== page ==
Update your Debian based distributions in one step

Debian based distribution update

I cannot stress enough how important is to update your operating system. There are millions of reasons why to do it, and they are all pro, starting with security issues, stability of the system itself, feature upgrades and so on. Your operating system is like a plant; you need to water it on a daily basis and protect it from various parasites so it can grow and continue to be beautiful. This article will describe how to do your “tending and watering” with a help of a single script and all in one shot.

Introduction

Update your system! Right now, and make a habit of doing it. And do it at least once a week. You will be happy and your system will be grateful.

There are several ways you can update your operating system. If running a Desktop, there are a variety of GUI tools which can perform the task. Tools like Synaptic, Software Center, Kpackage, GNOME Software and so on. On server installations, there are no GUI tools, so you will use CLI tools like apt, apt-get, or aptitude which actually has a basic GUI and is also my preferred update tool. 

In this article I will describe how to write a small program which will update your system regardless of the distribution you use. Debian based of course.

First you need to download script here. Save it somewhere safe, and extract the archive content:

tar xzvf update_system.tar.gz

Initially, the script was made to “work” with kernel version 3.X, so if you have a newer distribution which uses kernel version 4.X, you will need to modify the script a bit before you put it to work. Open the script in your favorite text editor and locate the following lines:

dpkg -l | grep linux-image-extra-3 | tr -s " " | cut -d" " -f2 | sort -r | tail -n +2 | xargs aptitude purge -y | tee -a "upgrade.log"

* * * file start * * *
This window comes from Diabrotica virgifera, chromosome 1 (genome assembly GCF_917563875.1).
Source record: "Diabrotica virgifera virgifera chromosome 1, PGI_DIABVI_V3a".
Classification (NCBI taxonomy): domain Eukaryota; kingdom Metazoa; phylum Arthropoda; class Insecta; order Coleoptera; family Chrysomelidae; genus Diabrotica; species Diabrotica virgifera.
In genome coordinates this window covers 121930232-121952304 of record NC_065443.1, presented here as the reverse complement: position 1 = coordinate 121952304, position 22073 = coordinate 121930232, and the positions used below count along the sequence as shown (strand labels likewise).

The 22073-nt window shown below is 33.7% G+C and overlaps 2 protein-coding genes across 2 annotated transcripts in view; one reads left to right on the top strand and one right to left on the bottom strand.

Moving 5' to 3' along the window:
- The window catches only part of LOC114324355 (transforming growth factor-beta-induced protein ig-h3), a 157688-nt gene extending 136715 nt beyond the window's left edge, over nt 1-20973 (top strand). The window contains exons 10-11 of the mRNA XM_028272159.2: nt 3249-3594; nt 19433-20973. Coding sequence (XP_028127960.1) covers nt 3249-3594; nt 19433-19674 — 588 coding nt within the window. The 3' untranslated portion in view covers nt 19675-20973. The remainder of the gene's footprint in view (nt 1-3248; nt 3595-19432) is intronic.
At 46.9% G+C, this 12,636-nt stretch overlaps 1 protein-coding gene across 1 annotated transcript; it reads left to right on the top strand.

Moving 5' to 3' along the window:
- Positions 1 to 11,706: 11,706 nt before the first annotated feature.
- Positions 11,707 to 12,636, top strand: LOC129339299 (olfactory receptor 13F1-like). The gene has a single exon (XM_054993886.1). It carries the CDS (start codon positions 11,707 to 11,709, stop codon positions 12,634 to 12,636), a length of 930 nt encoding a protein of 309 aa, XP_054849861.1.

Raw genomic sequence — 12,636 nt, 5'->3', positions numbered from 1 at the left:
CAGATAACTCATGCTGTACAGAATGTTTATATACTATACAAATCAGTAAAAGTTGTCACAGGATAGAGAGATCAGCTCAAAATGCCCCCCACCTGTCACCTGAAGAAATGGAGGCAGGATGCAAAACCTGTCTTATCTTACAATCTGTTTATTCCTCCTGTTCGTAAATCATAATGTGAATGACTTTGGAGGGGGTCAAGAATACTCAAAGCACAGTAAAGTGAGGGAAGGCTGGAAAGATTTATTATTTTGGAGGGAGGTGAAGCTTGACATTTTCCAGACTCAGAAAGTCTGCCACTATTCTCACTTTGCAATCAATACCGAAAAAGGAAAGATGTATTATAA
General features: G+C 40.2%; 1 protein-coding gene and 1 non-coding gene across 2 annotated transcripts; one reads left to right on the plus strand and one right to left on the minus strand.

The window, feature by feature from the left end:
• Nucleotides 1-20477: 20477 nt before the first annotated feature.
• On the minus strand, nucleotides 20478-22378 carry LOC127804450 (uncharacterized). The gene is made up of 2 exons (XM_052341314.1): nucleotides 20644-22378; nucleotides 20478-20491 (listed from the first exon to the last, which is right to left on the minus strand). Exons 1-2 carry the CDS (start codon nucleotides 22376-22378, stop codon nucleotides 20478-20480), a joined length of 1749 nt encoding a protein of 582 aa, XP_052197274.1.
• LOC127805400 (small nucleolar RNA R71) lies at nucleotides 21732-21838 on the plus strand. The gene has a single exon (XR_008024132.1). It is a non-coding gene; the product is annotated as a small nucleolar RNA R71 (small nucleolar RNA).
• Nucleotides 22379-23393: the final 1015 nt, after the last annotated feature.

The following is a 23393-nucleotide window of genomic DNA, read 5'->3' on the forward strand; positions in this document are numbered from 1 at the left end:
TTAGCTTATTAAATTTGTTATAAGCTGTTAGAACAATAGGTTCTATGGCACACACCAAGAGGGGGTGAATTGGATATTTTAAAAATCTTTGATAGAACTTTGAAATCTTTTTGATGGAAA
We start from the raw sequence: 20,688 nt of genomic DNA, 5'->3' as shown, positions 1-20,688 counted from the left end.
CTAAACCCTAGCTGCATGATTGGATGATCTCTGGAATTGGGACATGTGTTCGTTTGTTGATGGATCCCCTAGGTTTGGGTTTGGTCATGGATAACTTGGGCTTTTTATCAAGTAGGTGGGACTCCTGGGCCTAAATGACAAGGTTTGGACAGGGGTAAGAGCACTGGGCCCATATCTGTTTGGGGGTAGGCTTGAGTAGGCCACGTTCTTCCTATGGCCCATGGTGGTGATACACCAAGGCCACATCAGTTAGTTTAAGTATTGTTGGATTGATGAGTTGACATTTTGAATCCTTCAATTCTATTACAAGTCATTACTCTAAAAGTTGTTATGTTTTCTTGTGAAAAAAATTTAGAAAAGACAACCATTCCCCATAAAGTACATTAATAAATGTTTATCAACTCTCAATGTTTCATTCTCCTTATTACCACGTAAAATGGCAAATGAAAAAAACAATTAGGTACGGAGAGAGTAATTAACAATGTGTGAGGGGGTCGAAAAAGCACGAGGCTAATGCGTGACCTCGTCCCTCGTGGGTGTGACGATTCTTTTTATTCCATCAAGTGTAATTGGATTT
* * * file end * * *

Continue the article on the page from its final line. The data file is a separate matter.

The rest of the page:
dpkg -l | grep linux-image-3 | tr -s " " | cut -d" " -f2 | sort -r | tail -n +2 | xargs aptitude purge -y | tee -a "upgrade.log"
dpkg -l | grep linux-headers-3 | tr -s " " | cut -d" " -f2 | sort -r | tail -n +3 | tr "\n" " " | xargs aptitude purge -y | tee -a "upgrade.log"

Notice “linux-image-extra-3“, “linux-image-3” and “linux-headers-3“. Number 3 marks the kernel version, so if you’re using kernel version 4, just replace 3 with 4. Don’t know which kernel version you use? No problem, just execute the following in terminal:

sudo dpkg -l |grep linux-image
...
ii linux-image-4.4.0-83-generic
...

Now you can put the script to work, but please read the reminder of the article also 🙂

sudo ./update_system.sh

Update your system – Script overview

First block will execute the primary task which also is a topic of this guide; a full system update. It will also send the output of the script in a log file:

## Update system
aptitude update
aptitude full-upgrade --purge -y | tee -a "upgrade.log"

A log file is important for the following task this script will perform. It will analyze the log and check if new kernel is installed. If it detects a new kernel is installed, it will remove the old kernels:

## Check if kernel is upgraded
KERNEL_UPGRADE=$(cat upgrade.log |grep -q "linux-image-generic" ; echo $?)
if [ "$KERNEL_UPGRADE" == 0 ];
then
echo -e "${bldred}Kernel is upgraded. Will remove obsolete kernel and headers.${txtrst}"
dpkg -l | grep linux-image-extra-3 | tr -s " " | cut -d" " -f2 | sort -r | tail -n +2 | xargs aptitude purge -y | tee -a "upgrade.log"
dpkg -l | grep linux-image-3 | tr -s " " | cut -d" " -f2 | sort -r | tail -n +2 | xargs aptitude purge -y | tee -a "upgrade.log"
dpkg -l | grep linux-headers-3 | tr -s " " | cut -d" " -f2 | sort -r | tail -n +3 | tr "\n" " " | xargs aptitude purge -y | tee -a "upgrade.log"
else
echo -e "${bldgrn}No kernel upgrade, continuing.${txtrst}"
fi

Final block of the script will perform cleanup and finish the update task:

## CleanUp
rm -rf upgrade.log
aptitude clean

You can execute this script manually, or you can use cron and add a task which will perform the task automatically. Just make sure you run the script in regular intervals, like weakly at least. Of course, you can modify the script in any way you want. Thank you for reading.

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Author: Zack

Zack can cook and administer systems. He likes to discuss both and share knowledge and wisdom to everyone interested. So go ahead and give him hello.

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